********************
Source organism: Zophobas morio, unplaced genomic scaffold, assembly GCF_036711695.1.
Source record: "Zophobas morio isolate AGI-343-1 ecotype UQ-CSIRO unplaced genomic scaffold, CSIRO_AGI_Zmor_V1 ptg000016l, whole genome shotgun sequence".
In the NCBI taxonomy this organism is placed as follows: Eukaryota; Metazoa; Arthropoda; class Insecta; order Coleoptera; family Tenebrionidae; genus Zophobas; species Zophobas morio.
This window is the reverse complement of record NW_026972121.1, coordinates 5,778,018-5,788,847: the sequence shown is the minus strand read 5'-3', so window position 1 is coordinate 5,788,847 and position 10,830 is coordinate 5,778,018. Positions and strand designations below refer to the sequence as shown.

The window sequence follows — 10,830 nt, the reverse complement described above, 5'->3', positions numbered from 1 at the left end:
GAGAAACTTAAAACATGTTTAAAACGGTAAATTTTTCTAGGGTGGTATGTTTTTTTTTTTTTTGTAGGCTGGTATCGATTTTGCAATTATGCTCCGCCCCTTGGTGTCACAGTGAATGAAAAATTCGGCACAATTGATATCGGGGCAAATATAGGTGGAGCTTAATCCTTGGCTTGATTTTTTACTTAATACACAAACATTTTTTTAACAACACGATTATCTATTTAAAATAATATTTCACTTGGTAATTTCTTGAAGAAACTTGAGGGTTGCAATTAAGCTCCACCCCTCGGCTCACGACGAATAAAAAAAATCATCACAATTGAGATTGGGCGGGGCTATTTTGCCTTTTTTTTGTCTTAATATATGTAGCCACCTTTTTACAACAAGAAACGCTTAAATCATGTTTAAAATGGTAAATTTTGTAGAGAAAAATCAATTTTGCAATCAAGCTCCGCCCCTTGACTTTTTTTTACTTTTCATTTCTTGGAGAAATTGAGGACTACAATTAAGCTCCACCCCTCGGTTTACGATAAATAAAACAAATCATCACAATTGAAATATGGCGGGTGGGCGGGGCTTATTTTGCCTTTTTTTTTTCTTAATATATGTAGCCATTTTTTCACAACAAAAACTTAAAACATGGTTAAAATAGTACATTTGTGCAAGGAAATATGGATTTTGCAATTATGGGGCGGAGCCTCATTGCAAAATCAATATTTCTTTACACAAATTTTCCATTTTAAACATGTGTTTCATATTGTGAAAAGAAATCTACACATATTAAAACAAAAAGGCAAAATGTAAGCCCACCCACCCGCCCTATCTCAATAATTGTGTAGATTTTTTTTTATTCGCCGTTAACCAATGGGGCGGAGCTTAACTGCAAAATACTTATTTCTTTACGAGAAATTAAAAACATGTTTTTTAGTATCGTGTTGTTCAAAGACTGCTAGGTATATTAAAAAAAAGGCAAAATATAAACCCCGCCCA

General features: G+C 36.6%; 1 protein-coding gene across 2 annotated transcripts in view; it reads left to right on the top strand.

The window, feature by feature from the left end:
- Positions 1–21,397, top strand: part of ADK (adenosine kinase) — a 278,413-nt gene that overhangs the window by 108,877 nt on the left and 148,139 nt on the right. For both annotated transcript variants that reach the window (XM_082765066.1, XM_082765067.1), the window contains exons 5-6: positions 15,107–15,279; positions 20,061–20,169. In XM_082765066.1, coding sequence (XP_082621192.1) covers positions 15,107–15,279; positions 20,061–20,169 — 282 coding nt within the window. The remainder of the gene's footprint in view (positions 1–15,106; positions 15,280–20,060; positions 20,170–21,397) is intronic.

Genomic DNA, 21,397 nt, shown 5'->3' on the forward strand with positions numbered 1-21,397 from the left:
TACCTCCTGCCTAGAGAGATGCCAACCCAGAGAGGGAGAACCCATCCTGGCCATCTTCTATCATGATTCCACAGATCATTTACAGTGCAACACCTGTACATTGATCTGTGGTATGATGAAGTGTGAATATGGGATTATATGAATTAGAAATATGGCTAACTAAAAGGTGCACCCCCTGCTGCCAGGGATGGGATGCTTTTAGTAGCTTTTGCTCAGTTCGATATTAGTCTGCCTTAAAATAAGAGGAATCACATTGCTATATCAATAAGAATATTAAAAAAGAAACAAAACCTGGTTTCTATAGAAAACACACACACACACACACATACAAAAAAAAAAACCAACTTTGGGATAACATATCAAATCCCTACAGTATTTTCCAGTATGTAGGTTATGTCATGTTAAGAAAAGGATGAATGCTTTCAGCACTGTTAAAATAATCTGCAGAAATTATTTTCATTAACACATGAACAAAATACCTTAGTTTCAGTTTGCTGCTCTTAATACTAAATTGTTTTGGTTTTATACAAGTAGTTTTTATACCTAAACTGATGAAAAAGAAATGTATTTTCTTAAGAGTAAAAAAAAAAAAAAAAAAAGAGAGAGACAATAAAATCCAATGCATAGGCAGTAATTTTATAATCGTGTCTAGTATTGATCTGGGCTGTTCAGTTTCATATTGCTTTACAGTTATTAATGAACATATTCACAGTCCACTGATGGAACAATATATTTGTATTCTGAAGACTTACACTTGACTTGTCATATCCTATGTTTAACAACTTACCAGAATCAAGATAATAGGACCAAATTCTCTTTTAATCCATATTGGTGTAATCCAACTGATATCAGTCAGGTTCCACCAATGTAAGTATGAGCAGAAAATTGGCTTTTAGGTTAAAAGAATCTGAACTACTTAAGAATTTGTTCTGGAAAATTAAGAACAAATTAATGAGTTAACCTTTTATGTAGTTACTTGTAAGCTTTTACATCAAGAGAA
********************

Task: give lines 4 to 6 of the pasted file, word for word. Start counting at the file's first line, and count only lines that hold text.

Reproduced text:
This window is the reverse complement of record NW_026972121.1, coordinates 5,778,018-5,788,847: the sequence shown is the minus strand read 5'-3', so window position 1 is coordinate 5,788,847 and position 10,830 is coordinate 5,778,018. Positions and strand designations below refer to the sequence as shown.

The window sequence follows — 10,830 nt, the reverse complement described above, 5'->3', positions numbered from 1 at the left end:
GAGAAACTTAAAACATGTTTAAAACGGTAAATTTTTCTAGGGTGGTATGTTTTTTTTTTTTTTGTAGGCTGGTATCGATTTTGCAATTATGCTCCGCCCCTTGGTGTCACAGTGAATGAAAAATTCGGCACAATTGATATCGGGGCAAATATAGGTGGAGCTTAATCCTTGGCTTGATTTTTTACTTAATACACAAACATTTTTTTAACAACACGATTATCTATTTAAAATAATATTTCACTTGGTAATTTCTTGAAGAAACTTGAGGGTTGCAATTAAGCTCCACCCCTCGGCTCACGACGAATAAAAAAAATCATCACAATTGAGATTGGGCGGGGCTATTTTGCCTTTTTTTTGTCTTAATATATGTAGCCACCTTTTTACAACAAGAAACGCTTAAATCATGTTTAAAATGGTAAATTTTGTAGAGAAAAATCAATTTTGCAATCAAGCTCCGCCCCTTGACTTTTTTTTACTTTTCATTTCTTGGAGAAATTGAGGACTACAATTAAGCTCCACCCCTCGGTTTACGATAAATAAAACAAATCATCACAATTGAAATATGGCGGGTGGGCGGGGCTTATTTTGCCTTTTTTTTTTCTTAATATATGTAGCCATTTTTTCACAACAAAAACTTAAAACATGGTTAAAATAGTACATTTGTGCAAGGAAATATGGATTTTGCAATTATGGGGCGGAGCCTCATTGCAAAATCAATATTTCTTTACACAAATTTTCCATTTTAAACATGTGTTTCATATTGTGAAAAGAAATCTACACATATTAAAACAAAAAGGCAAAATGTAAGCCCACCCACCCGCCCTATCTCAATAATTGTGTAGATTTTTTTTTATTCGCCGTTAACCAATGGGGCGGAGCTTAACTGCAAAATACTTATTTCTTTACGAGAAATTAAAAACATGTTTTTTAGTATCGTGTTGTTCAAAGACTGCTAGGTATATTAAAAAAAAGGCAAAATATAAACCCCGCCCA